Ted Kennedy's Legacy: Symbolism vs. Stark Realities
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Ted Kennedy’s death on Wednesday–in essence the passing of a senator–produced a never-ending tsunami of retrospectives. Newscasts, from CNN to PBS’ News Hour with Jim Lehrer, devoted entire programs to Ted Kennedy’s passing. The funeral on Saturday is likely to trigger another wave of retrospectives by the MSM.

The enshrinement of the deceased exposes the unfiltered liberal biases of the Mainstream Media elite. On CNN’s Anderson Cooper 360°, the gestures of John King and Gloria Borger–tilting the head, raising the eyebrows, batting the eyelashes–reflected a typical display of awestruck sentiment. Historian Douglas Brinkley summarized Kennedy’s legacy as if his political contributions ranked with the Founding Fathers.

Thursday’s Washington Post contains three front-page articles, four columns on the op/ed page (with six mini-retrospectives), a timeline with photographs that stretch across the span of two pages, five pages in the national section, and a “Style section” piece by Lois Romano. Friday’s Post contains two front page articles, multiple pages of coverage in the national section, and another column on the op/ed page.

The coverage is what one would expect from the death of a former president. Why all the attention over the death of this U.S. senator?

Part of the explanation is the Kennedy mystique–the death of the last prince ofCamelot”. Post columnist Eugene Robinson noted that Kennedy was “a prince fated never to be king”.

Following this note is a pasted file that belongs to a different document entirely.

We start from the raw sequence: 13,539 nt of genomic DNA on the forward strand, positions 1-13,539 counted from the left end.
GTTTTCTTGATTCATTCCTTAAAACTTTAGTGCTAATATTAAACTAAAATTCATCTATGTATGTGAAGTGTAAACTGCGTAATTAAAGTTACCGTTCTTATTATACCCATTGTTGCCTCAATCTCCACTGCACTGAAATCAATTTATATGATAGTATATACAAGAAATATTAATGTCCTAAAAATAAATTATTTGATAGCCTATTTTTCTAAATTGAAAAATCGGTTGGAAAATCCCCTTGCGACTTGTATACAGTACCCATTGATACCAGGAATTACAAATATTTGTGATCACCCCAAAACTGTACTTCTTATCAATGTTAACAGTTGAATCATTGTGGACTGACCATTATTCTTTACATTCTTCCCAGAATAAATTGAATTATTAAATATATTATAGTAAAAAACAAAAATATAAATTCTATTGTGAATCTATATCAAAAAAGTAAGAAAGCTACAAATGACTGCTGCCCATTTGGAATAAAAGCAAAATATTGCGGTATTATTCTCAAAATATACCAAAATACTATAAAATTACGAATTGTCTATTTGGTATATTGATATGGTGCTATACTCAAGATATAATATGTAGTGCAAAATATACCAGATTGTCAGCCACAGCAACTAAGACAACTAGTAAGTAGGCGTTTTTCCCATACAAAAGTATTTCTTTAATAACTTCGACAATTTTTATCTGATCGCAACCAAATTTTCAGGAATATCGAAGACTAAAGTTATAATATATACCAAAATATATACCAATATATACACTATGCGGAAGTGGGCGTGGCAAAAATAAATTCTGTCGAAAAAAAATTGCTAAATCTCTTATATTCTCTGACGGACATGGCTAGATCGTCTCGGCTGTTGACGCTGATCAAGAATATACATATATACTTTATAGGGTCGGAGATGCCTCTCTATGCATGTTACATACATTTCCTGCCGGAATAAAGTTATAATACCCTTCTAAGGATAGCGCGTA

Another major factor is that Kennedy epitomized everything the MSM embraces: unrestricted mass immigration; “civil rights” also known as quotas, preferential treatment, and set-asides; public school desegregation via forced busing; the Equal Rights Amendment; socialized medicine (or “universal health care” widely touted as the “public option”); and Barack Obama.

MSM journalists, editors, reporters, and commentators identify with Kennedy’s political and social outlook–one defined by a rabid egalitarian liberal ideology.

Commentators on the airwaves talked in generic terms about how Kennedy “changed America” and left his “impact” on the nation without explaining the ramifications of his impact. Will the America of the future look like the America of the past? Will it resemble more and more the turmoil and ethnic strife of a Third World nation? How much public debt, how much more government, how much more federal regulation, how many more quotas, how many more egalitarian social policies are we willing to finance, support and shoulder as a nation? These questions will remain unanswered because the MSM will avoid any substantive critique or sustained discussion of Kennedy’s real legacy.

It should be noted that Editor & Publisher magazine combed though the obituaries of Sen. Kennedy to see how long it took for them to bring up the Chappaquiddick incident.

Here are the top results:

Boston Herald — 10th paragraph

Boston Globe — 5th paragraph

New York Times —14th paragraph

New York Post — 14th paragraph

New York Daily News —13th paragraph

Washington Post — 9th paragraph

Wall Street Journal — 6th paragraph

Los Angeles Times — 12th paragraph

Chicago Tribune — 12th paragraph

Miami Herald — 10th paragraph

• Reuters —18th paragraph

USA Today —19th paragraph

Politico–24th paragraph


Roll Call — 25th paragraph

National Journal — 11th paragraph

Times of London — 8th paragraph

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